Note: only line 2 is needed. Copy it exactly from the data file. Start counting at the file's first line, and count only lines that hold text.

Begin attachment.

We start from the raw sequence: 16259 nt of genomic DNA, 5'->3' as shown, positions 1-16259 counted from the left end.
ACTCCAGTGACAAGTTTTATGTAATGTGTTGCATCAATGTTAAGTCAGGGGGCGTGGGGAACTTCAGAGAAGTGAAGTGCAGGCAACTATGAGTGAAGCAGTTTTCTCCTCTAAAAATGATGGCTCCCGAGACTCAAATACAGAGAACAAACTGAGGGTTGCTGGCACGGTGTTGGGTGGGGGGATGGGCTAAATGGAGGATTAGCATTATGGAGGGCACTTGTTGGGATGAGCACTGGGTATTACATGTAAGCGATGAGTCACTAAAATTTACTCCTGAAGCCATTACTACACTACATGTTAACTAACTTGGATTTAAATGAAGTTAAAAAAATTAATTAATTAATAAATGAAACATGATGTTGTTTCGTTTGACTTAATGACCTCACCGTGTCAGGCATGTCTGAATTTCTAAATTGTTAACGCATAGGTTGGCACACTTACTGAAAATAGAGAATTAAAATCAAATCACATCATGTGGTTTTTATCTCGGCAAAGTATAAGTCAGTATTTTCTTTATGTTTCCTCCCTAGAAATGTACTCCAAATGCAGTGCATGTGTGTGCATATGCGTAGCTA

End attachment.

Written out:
ACTCCAGTGACAAGTTTTATGTAATGTGTTGCATCAATGTTAAGTCAGGGGGCGTGGGGAACTTCAGAGAAGTGAAGTGCAGGCAACTATGAGTGAAGCAGTTTTCTCCTCTAAAAATGATGGCTCCCGAGACTCAAATACAGAGAACAAACTGAGGGTTGCTGGCACGGTGTTGGGTGGGGGGATGGGCTAAATGGAGGATTAGCATTATGGAGGGCACTTGTTGGGATGAGCACTGGGTATTACATGTAAGCGATGAGTCACTAAAATTTACTCCTGAAGCCATTACTACACTACATGTTAACTAACTTGGATTTAAATGAAGTTAAAAAAATTAATTAATTAATAAATGAAACATGATGTTGTTTCGTTTGACTTAATGACCTCACCGTGTCAGGCATGTCTGAATTTCTAAATTGTTAACGCATAGGTTGGCACACTTACTGAAAATAGAGAATTAAAATCAAATCACATCATGTGGTTTTTATCTCGGCAAAGTATAAGTCAGTATTTTCTTTATGTTTCCTCCCTAGAAATGTACTCCAAATGCAGTGCATGTGTGTGCATATGCGTAGCTA